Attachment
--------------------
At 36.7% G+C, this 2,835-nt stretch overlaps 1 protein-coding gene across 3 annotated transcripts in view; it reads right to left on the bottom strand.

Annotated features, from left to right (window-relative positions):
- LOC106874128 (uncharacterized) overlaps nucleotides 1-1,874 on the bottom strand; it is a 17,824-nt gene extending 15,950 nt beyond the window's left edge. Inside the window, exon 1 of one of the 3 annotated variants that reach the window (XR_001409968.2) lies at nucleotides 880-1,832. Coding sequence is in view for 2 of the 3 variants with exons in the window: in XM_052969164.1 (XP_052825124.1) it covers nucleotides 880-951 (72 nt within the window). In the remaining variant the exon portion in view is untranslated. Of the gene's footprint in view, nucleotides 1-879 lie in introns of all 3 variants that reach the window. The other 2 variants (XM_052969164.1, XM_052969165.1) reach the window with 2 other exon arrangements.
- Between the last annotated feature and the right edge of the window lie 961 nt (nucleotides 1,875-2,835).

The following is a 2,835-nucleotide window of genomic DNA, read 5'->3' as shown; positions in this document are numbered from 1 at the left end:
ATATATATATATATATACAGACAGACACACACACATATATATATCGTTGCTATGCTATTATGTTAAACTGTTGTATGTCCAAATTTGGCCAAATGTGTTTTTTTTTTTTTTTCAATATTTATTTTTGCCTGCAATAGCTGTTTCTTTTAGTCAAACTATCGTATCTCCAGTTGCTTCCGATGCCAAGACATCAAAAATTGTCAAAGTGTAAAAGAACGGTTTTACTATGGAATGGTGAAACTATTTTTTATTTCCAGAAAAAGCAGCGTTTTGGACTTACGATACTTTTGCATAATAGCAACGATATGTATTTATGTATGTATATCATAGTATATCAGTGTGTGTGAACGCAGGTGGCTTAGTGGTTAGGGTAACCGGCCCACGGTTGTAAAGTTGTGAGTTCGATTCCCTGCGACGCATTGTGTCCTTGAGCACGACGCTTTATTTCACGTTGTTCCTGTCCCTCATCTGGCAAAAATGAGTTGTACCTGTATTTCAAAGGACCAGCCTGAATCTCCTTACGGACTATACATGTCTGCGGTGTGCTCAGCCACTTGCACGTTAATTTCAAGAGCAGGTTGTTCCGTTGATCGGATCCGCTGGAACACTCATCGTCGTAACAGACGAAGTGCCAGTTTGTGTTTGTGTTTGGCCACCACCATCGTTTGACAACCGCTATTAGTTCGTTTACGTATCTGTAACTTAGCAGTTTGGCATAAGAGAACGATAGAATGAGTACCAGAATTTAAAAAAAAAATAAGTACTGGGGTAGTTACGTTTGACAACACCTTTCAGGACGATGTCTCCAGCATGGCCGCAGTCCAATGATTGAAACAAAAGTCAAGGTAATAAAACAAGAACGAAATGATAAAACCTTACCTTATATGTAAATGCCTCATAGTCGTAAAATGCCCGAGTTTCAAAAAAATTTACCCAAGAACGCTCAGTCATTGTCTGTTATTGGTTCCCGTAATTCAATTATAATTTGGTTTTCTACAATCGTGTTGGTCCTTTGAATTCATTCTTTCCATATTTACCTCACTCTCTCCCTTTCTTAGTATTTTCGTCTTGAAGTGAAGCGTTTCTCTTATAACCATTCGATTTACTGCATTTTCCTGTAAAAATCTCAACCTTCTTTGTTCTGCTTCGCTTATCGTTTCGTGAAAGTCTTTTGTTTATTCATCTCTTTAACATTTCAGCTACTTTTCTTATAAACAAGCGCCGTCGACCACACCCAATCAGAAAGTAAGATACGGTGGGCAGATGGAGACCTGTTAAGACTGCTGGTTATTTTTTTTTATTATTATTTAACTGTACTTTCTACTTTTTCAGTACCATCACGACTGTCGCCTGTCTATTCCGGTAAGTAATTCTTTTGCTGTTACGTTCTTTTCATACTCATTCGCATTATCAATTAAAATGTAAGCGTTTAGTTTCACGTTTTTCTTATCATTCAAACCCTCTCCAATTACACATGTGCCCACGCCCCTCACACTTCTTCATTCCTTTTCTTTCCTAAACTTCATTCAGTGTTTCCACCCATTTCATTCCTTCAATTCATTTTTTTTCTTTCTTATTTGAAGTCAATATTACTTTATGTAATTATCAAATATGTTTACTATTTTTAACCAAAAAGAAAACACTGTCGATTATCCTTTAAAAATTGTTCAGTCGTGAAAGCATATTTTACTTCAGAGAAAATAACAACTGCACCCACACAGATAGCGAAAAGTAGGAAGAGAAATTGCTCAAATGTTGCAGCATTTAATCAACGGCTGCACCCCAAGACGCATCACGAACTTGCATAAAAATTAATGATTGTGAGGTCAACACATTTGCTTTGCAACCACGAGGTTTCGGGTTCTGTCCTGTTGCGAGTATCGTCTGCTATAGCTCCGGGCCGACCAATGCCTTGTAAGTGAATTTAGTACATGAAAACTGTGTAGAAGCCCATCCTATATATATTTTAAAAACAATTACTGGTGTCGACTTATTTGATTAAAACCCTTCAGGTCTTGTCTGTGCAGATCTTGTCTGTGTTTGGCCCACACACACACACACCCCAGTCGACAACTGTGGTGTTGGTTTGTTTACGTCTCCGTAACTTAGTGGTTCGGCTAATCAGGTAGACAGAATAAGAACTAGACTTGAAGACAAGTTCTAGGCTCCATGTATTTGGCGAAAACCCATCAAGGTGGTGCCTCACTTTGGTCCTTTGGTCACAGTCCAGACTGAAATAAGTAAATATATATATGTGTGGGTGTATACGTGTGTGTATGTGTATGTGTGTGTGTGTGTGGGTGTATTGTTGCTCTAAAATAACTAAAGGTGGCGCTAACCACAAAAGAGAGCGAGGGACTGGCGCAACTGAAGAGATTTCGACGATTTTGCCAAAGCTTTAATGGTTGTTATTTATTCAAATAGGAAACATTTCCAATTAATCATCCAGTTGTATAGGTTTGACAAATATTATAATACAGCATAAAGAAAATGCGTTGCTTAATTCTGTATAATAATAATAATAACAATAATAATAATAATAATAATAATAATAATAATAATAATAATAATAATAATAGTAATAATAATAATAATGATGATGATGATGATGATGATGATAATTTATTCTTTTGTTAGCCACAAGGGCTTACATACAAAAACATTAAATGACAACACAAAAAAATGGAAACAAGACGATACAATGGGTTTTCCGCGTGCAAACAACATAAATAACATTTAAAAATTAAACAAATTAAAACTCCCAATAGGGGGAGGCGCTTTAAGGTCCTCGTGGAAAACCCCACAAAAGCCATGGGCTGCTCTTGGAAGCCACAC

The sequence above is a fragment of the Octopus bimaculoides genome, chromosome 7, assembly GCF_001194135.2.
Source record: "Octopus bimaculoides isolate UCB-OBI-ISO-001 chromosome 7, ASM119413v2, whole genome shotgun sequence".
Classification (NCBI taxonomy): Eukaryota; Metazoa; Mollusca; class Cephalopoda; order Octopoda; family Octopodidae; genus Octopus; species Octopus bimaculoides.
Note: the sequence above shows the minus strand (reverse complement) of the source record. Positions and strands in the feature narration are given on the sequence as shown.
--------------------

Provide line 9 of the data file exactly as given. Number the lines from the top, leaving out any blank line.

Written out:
Classification (NCBI taxonomy): Eukaryota; Metazoa; Mollusca; class Cephalopoda; order Octopoda; family Octopodidae; genus Octopus; species Octopus bimaculoides.